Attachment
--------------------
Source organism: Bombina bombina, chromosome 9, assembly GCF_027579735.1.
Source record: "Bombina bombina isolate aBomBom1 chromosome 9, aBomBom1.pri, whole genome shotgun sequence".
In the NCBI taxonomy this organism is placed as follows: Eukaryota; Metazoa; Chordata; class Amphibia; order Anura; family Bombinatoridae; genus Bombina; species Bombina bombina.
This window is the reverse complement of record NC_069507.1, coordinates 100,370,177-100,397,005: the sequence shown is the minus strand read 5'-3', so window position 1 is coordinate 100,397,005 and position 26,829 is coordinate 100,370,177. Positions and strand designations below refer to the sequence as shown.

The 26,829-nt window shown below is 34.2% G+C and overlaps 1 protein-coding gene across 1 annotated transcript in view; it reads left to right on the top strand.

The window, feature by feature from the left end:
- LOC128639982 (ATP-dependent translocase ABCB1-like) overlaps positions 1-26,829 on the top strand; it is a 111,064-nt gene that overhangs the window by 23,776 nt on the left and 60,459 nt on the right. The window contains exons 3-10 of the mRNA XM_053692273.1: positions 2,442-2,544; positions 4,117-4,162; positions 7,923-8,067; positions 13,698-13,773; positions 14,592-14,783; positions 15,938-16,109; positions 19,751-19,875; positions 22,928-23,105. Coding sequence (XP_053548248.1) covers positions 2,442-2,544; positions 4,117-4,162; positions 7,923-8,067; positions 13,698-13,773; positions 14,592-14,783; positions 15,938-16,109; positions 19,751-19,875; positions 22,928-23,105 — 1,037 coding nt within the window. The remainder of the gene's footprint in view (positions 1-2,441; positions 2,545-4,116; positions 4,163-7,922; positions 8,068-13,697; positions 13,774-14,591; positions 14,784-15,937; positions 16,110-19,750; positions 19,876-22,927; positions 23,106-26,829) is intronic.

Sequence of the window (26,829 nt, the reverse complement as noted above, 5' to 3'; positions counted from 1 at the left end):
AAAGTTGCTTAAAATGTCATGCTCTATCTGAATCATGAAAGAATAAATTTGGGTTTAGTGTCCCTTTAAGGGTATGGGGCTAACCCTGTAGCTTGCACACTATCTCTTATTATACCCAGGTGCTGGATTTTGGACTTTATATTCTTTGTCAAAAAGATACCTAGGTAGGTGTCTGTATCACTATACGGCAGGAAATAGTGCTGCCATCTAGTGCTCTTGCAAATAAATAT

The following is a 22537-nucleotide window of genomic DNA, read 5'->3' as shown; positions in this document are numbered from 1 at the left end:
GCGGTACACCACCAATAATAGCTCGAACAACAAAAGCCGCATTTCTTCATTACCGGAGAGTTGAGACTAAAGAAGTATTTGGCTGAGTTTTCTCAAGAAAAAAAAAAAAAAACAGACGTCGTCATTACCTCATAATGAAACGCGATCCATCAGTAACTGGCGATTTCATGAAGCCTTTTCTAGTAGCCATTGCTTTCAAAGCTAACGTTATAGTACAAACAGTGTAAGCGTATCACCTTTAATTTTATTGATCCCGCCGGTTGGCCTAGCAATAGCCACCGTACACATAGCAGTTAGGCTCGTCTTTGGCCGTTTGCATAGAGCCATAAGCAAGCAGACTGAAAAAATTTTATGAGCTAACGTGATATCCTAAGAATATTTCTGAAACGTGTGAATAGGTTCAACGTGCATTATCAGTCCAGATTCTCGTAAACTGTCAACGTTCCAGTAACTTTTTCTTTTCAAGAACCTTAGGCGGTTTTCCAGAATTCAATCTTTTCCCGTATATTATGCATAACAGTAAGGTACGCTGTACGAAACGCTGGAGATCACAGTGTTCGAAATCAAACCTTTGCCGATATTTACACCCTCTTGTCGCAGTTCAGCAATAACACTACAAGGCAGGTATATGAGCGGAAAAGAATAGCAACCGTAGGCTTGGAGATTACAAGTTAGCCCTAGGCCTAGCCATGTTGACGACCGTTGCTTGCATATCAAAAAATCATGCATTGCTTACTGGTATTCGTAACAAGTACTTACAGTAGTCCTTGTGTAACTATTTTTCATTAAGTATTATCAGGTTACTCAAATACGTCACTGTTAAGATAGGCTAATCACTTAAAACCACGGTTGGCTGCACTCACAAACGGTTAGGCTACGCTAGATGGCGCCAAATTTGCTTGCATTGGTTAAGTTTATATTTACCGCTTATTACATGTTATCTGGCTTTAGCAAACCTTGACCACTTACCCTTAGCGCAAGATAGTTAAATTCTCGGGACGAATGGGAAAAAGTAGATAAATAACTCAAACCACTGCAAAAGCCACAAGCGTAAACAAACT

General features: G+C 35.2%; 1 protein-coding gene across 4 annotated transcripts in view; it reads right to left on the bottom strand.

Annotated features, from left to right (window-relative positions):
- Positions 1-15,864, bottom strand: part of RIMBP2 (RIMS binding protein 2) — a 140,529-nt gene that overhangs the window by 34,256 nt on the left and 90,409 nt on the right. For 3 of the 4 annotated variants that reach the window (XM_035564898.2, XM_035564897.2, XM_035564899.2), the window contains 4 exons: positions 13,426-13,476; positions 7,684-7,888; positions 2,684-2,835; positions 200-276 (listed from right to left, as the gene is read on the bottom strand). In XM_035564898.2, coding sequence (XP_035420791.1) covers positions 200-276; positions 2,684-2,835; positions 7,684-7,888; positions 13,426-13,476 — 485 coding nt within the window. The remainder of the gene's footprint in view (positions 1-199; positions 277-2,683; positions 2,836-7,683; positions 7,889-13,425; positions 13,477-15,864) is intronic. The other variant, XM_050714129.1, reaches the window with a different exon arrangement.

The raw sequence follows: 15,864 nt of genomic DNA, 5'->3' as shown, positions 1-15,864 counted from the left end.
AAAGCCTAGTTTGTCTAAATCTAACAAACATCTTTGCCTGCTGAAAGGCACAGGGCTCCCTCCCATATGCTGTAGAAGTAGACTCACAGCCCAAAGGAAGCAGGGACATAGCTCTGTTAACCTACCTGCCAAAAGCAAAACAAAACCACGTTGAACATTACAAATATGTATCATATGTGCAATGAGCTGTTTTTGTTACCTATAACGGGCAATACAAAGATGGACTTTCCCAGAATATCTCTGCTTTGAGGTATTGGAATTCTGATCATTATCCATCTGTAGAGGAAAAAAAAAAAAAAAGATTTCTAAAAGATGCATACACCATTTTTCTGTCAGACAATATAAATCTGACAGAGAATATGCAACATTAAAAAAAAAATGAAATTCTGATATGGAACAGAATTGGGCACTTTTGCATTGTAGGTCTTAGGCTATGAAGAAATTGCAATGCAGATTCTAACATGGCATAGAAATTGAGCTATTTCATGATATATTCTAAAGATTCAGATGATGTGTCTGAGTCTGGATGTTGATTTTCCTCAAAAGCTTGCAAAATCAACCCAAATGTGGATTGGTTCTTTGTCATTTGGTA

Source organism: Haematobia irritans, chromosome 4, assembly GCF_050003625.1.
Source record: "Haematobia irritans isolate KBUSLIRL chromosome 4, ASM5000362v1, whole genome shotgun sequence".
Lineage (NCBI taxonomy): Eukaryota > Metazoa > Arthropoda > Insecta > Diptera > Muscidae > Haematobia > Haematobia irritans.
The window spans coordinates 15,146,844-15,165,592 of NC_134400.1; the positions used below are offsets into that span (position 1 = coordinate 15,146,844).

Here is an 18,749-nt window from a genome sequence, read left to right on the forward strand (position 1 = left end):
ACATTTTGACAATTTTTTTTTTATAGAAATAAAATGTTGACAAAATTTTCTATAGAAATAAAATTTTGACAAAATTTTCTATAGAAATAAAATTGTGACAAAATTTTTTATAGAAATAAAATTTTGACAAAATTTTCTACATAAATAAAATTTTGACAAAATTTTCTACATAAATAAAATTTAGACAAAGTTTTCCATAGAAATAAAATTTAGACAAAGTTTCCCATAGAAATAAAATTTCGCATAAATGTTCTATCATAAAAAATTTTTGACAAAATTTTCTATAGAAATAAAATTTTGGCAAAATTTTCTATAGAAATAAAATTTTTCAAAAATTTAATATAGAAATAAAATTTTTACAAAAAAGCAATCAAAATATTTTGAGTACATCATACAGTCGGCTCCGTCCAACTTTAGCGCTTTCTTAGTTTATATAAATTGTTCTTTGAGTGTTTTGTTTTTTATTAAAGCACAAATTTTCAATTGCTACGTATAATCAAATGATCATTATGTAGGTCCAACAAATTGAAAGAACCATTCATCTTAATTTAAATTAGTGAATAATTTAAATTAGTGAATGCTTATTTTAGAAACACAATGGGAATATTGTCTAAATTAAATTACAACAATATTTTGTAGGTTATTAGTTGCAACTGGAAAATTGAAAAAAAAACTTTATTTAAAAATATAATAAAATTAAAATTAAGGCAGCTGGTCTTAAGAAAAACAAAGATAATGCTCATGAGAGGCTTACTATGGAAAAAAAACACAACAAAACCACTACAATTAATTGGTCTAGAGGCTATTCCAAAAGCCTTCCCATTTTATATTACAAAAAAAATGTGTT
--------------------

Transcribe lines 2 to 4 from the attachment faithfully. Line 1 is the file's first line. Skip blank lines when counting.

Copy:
Source record: "Bombina bombina isolate aBomBom1 chromosome 9, aBomBom1.pri, whole genome shotgun sequence".
In the NCBI taxonomy this organism is placed as follows: Eukaryota; Metazoa; Chordata; class Amphibia; order Anura; family Bombinatoridae; genus Bombina; species Bombina bombina.
This window is the reverse complement of record NC_069507.1, coordinates 100,370,177-100,397,005: the sequence shown is the minus strand read 5'-3', so window position 1 is coordinate 100,397,005 and position 26,829 is coordinate 100,370,177. Positions and strand designations below refer to the sequence as shown.